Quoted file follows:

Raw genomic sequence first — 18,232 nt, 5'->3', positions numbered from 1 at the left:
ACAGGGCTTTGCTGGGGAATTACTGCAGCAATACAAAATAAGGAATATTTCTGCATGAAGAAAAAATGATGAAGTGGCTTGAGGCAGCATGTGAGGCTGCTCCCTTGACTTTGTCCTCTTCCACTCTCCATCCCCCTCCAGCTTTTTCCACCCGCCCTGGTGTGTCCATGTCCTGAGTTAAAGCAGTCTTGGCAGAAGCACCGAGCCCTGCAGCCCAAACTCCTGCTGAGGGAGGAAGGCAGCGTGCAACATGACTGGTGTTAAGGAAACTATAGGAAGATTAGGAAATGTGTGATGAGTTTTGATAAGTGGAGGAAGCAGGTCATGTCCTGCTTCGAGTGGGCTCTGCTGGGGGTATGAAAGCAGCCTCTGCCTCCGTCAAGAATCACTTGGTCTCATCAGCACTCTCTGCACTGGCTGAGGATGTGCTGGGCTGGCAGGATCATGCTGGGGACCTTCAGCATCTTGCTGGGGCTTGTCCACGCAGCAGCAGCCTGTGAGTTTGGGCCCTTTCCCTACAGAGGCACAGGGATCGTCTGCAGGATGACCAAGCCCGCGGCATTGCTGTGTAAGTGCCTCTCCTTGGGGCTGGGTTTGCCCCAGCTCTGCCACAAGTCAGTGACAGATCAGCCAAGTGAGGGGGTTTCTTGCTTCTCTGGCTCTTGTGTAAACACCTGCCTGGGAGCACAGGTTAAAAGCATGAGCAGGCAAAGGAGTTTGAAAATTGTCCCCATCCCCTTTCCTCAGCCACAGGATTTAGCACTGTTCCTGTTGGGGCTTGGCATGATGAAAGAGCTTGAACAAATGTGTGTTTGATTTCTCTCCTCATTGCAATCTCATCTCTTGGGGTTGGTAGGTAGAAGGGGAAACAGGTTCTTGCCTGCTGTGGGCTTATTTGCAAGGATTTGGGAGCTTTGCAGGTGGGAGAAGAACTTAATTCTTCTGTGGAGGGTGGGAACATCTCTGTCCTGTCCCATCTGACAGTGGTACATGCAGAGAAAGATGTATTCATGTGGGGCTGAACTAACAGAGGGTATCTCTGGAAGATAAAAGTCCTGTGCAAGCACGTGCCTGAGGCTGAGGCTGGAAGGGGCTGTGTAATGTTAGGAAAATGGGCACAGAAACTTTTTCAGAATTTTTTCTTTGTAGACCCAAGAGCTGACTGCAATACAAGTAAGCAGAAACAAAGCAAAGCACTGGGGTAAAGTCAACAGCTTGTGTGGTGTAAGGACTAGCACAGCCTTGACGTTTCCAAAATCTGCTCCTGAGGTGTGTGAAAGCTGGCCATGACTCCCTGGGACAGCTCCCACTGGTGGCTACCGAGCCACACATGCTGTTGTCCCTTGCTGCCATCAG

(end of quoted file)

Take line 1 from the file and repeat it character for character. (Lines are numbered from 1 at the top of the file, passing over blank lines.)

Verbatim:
Raw genomic sequence first — 18,232 nt, 5'->3', positions numbered from 1 at the left: